Monday, July 31, 2006

Two Decisions that Every Young Composer Must Make

In my multitudinous years of teaching experience, I have noticed that, when it comes to two simple career-decisions, virtually none of my students make the right choices. The purpose of this blog entry is to educate my future students in advance.

Decision #1: Graduate School

Young people, the choice is simple. No creative artist has made worthwhile art without at least one doctorate. Before you rush out with your bachelor’s degree and start expressing yourself, think about how much you don’t know about what kind of music you should write. Chances are you haven’t quite found your voice yet. Writing a couple of theses will help you tame those impulsive needs to churn out compositional drivel. You’ll learn to develop the intellectual distance needed to express your feelings formally and structurally.

You may be too young and virulent to understand this reasoning, but think about this: if you get accepted to graduate school, you will get HEALTH INSURANCE.

Decision #2: Commercial- or Self-Publish

Some of you young people believe you can wiggle and squiggle your way into the establishment by generating your scores on dot matrix printers. Well I’ve got news for you: You can’t make a squiggle with some stupid internet composition program. Just ask Morton Subotnick.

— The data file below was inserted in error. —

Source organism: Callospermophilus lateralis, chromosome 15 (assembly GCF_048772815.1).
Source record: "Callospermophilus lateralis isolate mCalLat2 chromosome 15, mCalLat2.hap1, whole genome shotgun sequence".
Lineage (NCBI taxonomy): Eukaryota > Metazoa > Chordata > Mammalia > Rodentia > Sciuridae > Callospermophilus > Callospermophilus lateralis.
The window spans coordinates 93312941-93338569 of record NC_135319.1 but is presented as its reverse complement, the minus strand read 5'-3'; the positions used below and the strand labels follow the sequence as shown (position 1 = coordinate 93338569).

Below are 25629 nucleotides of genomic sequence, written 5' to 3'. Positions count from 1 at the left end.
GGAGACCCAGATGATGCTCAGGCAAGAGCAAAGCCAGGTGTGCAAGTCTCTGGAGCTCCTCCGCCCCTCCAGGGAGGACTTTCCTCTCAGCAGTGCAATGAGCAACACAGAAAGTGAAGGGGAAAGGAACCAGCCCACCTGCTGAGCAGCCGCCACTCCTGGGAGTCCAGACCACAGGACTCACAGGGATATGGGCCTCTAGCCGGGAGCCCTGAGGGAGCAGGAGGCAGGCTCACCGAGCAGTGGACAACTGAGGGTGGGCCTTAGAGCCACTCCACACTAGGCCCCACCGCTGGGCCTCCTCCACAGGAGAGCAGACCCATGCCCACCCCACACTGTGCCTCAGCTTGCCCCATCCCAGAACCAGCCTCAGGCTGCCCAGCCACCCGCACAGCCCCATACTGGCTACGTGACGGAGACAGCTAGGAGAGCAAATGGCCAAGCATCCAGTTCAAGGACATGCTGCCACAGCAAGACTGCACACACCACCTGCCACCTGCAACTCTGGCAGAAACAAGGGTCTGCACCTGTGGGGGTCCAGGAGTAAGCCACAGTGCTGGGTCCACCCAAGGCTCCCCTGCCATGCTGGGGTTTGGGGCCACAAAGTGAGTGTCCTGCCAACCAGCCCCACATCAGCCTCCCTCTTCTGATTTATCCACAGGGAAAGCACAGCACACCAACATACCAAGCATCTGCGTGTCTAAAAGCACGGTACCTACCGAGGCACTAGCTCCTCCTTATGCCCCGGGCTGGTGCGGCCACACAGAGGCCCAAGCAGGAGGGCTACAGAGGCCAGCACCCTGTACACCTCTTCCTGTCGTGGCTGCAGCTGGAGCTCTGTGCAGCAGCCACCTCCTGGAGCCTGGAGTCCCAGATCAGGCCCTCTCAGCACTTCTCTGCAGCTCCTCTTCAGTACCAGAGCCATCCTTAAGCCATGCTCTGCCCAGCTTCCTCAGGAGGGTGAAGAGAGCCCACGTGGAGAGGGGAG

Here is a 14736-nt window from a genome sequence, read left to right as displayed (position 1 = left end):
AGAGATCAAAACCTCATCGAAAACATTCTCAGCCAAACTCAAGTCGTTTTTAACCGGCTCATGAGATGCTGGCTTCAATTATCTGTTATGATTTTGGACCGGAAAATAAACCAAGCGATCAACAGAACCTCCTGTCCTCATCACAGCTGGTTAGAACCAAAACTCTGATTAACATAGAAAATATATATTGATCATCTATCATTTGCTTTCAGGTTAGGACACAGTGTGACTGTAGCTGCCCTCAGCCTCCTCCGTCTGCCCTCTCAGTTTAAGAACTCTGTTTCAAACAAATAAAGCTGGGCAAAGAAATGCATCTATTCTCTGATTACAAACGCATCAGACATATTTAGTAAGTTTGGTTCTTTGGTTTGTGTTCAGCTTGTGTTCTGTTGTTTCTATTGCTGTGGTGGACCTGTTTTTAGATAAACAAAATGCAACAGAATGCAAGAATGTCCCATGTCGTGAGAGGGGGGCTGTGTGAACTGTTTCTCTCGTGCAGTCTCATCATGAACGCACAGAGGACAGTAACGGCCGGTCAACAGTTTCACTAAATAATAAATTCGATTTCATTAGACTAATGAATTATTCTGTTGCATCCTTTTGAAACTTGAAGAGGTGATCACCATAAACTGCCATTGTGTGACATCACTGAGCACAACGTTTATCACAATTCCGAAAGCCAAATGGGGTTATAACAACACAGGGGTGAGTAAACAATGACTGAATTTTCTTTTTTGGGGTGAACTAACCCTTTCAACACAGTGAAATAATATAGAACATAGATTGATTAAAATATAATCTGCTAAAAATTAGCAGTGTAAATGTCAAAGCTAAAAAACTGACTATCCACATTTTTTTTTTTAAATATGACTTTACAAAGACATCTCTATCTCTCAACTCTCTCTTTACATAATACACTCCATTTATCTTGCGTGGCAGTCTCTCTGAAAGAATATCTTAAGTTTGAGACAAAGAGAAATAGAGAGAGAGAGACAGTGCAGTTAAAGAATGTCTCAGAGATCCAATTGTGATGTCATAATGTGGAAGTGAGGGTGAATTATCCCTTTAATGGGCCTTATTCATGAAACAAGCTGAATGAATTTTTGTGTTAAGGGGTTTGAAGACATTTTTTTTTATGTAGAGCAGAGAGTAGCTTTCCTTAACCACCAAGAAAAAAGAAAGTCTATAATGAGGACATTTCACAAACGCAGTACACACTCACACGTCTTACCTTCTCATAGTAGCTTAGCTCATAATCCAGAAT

You may have a computer that can generate scores, but that doesn’t mean your music is accurately represented (especially if you're not using a TANDY computer). In the past, the purpose of a publisher was to promote and publicize your music. Even though publishers no longer function as publicists, they do keep half of your royalties for you. They invest those royalties in the publishing industry. If you keep all of your royalties to yourself, the big publishers will go bankrupt, and then there will be no establishment left, and no one to hold on to those royalties for you.

Again, the choice is simple.

I’ll have more BlogLessons for potential students in the near future. Meanwhile, you can visit this site for some lessons to keep you busy until school starts.


Anonymous A Composition Student said...

Gee, thank you Professor McJeebie, those composition lessons you sent us to have changed my life. I never would have thought that everything could be explained in one web page. But there it is: innie music, outie music, and ironic-ie music. Composing music is as easy as looking at your naval!

7:32 PM  

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